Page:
Common Core State Standards: Writing narratives to develop real or imagined experiences or events; conducting short research projects that build knowledge about a topic; engaging effectively in a range of collaborative discussions.

4. Giant Lizards Threaten Cats

If you live in Palm Beach County, Florida, and have a cat, beware — giant lizards are on the prowl, and they love small mammals. Reptiles, fish and amphibians, too, and state officials are fearful of the species’ “impact on Florida’s native wildlife.” The Nile monitor, native to North Africa, measures up to five feet long when fully grown, and is not particularly aggressive, except when it is hunting or feels threatened. The Florida Fish and Wildlife Commission has urged residents to report sightings, but not to attempt to catch the lizards, which have sharp claws and teeth. Wildlife officials feel the monitors were introduced as pets in Florida and then escaped or were released when they got too big. With no natural enemies, the population has mushroomed since the 1990s. Invasive species can disrupt the balance of nature in habitats and wild areas. In the newspaper or online, find and closely read a story about an invasive species affecting Florida or your state. Write a paragraph or short essay detailing how the species was introduced to its new area, what problems it has caused and what solutions might control it.

Common Core State Standards: Reading closely what a text says explicitly and to make logical inferences from it; citing specific textual evidence when writing or speaking to support conclusions.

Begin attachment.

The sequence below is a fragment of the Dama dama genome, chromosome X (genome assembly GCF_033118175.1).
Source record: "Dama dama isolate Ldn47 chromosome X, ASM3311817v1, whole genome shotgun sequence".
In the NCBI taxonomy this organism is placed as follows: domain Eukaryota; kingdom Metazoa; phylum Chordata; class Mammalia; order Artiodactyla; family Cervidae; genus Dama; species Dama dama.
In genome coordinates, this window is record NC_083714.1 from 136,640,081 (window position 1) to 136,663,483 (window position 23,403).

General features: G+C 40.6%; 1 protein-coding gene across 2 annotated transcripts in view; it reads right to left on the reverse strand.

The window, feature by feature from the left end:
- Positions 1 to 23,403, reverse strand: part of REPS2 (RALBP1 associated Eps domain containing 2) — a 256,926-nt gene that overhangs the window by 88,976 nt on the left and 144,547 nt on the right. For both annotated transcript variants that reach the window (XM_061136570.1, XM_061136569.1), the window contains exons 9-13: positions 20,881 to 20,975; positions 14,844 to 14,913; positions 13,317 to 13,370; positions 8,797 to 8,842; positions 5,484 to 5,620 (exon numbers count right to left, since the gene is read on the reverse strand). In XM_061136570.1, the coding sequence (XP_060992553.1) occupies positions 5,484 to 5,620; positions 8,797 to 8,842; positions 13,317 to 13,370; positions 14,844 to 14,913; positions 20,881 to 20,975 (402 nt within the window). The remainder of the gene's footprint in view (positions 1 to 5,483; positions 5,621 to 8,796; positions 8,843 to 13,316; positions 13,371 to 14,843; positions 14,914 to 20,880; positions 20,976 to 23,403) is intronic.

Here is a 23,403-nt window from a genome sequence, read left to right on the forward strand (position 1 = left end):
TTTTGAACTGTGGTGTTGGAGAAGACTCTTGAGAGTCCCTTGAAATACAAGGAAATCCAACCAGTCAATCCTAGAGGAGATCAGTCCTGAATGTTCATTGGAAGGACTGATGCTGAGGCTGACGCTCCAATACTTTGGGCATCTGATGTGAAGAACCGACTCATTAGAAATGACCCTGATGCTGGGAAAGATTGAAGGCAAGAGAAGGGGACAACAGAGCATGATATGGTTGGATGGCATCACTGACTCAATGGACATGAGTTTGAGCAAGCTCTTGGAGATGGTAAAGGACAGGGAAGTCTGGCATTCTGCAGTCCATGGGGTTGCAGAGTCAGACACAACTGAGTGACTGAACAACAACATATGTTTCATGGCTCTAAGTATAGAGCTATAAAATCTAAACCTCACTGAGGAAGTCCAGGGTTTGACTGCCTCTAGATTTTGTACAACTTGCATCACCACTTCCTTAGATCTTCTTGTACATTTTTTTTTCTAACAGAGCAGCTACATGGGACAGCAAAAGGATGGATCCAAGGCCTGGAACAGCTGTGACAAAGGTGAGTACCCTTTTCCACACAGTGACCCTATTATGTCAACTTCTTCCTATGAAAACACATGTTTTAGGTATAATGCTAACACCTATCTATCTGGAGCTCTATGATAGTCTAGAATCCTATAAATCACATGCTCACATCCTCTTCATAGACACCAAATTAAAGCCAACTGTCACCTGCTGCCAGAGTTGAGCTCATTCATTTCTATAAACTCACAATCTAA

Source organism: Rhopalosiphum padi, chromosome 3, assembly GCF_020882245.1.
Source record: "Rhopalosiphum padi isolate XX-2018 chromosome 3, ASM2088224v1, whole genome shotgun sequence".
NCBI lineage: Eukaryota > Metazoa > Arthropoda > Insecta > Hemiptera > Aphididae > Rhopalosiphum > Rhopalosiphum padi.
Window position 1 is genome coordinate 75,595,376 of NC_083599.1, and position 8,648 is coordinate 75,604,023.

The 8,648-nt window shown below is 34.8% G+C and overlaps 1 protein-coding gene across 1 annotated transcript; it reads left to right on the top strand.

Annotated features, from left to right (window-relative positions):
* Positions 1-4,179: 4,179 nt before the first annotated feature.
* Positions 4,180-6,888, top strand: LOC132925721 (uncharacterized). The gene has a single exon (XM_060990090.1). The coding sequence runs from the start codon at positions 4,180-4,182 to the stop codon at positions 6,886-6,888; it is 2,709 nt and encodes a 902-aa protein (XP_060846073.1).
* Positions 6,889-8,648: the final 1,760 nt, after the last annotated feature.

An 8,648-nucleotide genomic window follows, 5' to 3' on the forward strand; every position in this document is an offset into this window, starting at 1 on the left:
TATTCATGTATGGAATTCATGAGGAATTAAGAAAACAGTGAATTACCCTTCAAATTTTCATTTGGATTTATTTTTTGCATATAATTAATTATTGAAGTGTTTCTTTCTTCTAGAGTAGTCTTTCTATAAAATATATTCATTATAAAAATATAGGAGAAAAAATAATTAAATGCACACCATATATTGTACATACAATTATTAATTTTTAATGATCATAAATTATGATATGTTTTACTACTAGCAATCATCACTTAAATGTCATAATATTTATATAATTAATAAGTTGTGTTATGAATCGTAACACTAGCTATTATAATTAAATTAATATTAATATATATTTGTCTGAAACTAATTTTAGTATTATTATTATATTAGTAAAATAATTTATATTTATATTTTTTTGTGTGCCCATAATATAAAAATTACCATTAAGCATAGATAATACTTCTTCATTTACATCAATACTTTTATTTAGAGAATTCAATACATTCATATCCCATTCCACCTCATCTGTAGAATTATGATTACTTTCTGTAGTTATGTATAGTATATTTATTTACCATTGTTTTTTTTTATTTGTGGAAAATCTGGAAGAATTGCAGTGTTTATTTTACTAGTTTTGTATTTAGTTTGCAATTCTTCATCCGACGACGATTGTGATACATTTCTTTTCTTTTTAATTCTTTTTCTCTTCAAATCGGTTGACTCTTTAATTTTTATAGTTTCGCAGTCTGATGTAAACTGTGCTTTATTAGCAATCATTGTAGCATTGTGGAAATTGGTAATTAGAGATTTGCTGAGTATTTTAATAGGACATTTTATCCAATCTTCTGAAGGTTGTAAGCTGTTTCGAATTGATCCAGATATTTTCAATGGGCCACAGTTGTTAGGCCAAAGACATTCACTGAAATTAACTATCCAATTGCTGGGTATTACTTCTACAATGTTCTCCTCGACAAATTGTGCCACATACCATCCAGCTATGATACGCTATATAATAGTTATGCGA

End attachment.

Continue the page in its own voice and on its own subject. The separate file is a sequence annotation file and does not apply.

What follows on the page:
5. Climate Change and Your Health

President Obama has launched an initiative aimed at highlighting the connection between climate change and your health. The administration will sponsor a Climate Change and Health Summit later this spring and has enlisted deans from 30 medical, public health and nursing schools to train students in climate change’s impact on public health. Weather extremes, higher temperatures and decreased air quality caused by climate change all have impact on public health, health officials note, and climate change can influence the spread of some diseases. In the newspaper or online, do some research and read stories about different ways climate change can have impact on public health. Or check reports on the subject from the U.S. Centers for Disease Control and Prevention and the interagency U.S. Global Change Research Program. Use what you read to prepare a multi-media presentation to share information with the class. Discuss your findings after your presentation.

Common Core State Standards: Conducting short research projects that build knowledge about a topic; integrating information presented in different media or formats to develop a coherent understanding of a topic.